The automaton is safe: all states are accepting, and if a transition is undefined, the automaton rejects.

Lemma:

1. $\Parity_n \subseteq L$
2. $L \subseteq \Parity$

Proof: We start by proving the first item. It follows from the following invariant: for every $w \in [0,d-1]^*$ which is not rejected by the automaton, $w$ has a suffix of the form $w_{d-1} \cdots w_3 w_1$, where for $p \in \set{1,3,\ldots,d-1}$, the priority $p$ appears at least $\delta(w)(p)$ times, and no larger priority appears in $w_p$.

Assume the invariant holds for $w$, and we read a vertex $v$ of priority $p$, there are two cases:

• if $p$ is even, we construct the suffix $w_{d-1} \cdots (w_{p+1} v)$ of $w v$, i.e. the new word for $p+1$ is $w_{p+1} v$.
• if $p$ is odd, we construct the suffix $w_{d-1} \cdots (w_p v)$ of $w v$, i.e. the new word for $p$ is $w_{p+1} v$. The priority $p$ appears at least $\delta(wv)(p) = \delta(w)(p) + 1$ times.

This completes the proof of the invariant. Now, we argue that if a word is rejected by the automaton, then it contains an odd cycle, which is the contrapositive of the first item. Let $wv$ such that $w$ is accepted and $wv$ is rejected. Assume that $v$ has priority $p$, this implies that $\delta(w)(p) = n$. It follows that in $w_p w_{p-1} \cdots w_1 v$ the priority $p$ appears at least $n+1$ times, and no larger priority appears. Since there are $n$ vertices, some vertex repeats twice, forming an odd cycle.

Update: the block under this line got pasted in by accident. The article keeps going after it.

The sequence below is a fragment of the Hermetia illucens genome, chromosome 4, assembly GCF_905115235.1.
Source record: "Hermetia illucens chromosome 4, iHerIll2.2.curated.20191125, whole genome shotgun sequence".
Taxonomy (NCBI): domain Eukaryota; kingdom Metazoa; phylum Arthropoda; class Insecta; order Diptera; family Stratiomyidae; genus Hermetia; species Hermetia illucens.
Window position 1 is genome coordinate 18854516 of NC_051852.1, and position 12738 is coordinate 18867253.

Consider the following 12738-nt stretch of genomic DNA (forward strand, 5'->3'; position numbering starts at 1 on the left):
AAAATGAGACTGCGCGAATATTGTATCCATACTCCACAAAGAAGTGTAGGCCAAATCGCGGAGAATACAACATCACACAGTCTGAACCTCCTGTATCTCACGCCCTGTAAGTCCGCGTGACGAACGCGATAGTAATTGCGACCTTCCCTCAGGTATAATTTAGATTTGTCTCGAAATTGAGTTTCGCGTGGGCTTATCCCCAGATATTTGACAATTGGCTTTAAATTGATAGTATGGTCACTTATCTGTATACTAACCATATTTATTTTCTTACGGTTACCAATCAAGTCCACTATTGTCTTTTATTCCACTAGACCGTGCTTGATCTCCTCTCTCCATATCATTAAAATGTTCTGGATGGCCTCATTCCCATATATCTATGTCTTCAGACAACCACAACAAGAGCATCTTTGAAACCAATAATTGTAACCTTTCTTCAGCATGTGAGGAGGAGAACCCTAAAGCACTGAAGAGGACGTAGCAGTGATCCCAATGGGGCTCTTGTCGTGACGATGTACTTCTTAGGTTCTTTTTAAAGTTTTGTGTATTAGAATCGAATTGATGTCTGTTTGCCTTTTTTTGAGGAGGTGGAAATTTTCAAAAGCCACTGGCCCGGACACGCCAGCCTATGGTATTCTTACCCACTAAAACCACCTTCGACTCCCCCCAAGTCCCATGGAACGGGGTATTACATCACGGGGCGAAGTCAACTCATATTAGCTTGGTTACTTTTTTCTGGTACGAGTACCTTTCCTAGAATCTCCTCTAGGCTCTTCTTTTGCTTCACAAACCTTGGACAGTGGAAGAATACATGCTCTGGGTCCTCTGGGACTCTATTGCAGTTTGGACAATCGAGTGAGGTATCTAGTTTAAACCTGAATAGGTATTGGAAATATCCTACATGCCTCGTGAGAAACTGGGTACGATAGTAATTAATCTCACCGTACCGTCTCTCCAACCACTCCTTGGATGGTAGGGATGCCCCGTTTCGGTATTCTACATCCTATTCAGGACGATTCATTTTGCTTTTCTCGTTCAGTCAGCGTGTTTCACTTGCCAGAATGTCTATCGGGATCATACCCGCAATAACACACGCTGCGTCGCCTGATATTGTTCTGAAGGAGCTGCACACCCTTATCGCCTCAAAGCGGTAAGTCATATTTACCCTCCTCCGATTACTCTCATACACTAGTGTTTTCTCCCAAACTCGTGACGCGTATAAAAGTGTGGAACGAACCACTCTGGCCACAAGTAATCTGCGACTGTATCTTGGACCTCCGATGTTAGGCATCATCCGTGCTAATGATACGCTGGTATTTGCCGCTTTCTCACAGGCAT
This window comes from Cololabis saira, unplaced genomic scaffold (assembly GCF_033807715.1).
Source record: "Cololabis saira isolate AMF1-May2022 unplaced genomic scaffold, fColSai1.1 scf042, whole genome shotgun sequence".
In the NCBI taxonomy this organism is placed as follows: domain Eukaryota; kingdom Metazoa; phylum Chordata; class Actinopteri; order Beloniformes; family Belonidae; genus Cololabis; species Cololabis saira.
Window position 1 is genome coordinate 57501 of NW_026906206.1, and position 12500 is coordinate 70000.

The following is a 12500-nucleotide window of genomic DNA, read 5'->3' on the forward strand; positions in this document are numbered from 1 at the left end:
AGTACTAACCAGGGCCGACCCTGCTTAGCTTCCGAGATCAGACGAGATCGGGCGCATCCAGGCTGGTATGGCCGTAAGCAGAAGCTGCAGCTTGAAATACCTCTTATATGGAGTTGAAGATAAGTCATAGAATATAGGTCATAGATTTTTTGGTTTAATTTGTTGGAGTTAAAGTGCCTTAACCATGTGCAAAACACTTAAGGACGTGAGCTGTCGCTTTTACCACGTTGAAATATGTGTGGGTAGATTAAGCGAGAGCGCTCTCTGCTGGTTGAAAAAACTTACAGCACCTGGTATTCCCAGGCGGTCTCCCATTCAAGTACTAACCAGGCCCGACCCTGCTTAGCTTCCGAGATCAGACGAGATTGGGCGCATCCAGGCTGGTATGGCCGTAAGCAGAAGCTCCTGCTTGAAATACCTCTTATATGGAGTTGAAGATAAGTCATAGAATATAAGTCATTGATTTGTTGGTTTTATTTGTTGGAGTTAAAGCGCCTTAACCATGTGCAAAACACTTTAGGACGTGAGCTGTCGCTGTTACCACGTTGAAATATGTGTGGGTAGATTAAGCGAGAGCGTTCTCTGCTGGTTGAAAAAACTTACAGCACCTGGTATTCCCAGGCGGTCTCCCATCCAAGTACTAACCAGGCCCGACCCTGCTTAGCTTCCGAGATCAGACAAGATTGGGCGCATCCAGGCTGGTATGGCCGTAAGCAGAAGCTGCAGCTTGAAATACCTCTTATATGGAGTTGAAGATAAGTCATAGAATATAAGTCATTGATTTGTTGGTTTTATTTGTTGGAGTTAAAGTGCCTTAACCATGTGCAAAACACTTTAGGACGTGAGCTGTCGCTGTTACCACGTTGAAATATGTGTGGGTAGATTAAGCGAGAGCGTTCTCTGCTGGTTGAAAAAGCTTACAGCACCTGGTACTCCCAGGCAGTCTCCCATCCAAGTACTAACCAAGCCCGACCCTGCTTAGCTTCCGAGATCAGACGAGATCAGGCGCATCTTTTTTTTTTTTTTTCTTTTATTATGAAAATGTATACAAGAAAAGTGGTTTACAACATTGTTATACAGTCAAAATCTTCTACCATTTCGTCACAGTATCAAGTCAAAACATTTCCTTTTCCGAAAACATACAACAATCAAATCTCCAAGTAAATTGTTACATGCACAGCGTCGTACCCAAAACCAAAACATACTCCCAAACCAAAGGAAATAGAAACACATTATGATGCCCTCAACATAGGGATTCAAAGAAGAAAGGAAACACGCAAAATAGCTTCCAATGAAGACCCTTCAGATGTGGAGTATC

We now prove the second item: it follows from the observation that if $w$ is a word of odd maximal priority $p$, then $x(p) < \delta(x,w)(p)$. Indeed, the $p$ component is either not touched when a lower priority is visited, or incremented. Consider now the largest priority appearing infinitely many times, and assume it is odd: the word consists of infinitely many paths with maximal odd priority $p$, and each of them induce an increase in the corresponding component, which eventually results in the automaton rejecting.

### The succinct progress measures

The fact that the succinct progress measures form a solution of the separation problem is best explained using the notion of universal trees defined in this post.

Indeed, the succinct progress measures is nothing but the construction of a concrete universal tree, and there is a simple and natural construction of a separating automaton from any universal tree. We refer to the post on universal graphs for this construction.

### The statistics

The construction of a separating automaton has been worked out by Bojańczyk and Czerwiński in their lecture notes An automata toolbox. They make the assumption that $n = d$, which can easily be lifted.

### The registers

As explained in this paper one can construct some automaton, which we can used to obtain a separating automaton.

I do not think this fully explains the approach of Lehtinen: there are three distinguishing features worth taking into account.

• the intermediate automaton is a parity automaton (not a safety automaton)
• in particular thanks to the previous point, the technique does not only apply to finite games
• the automaton is non-deterministic, but good for small games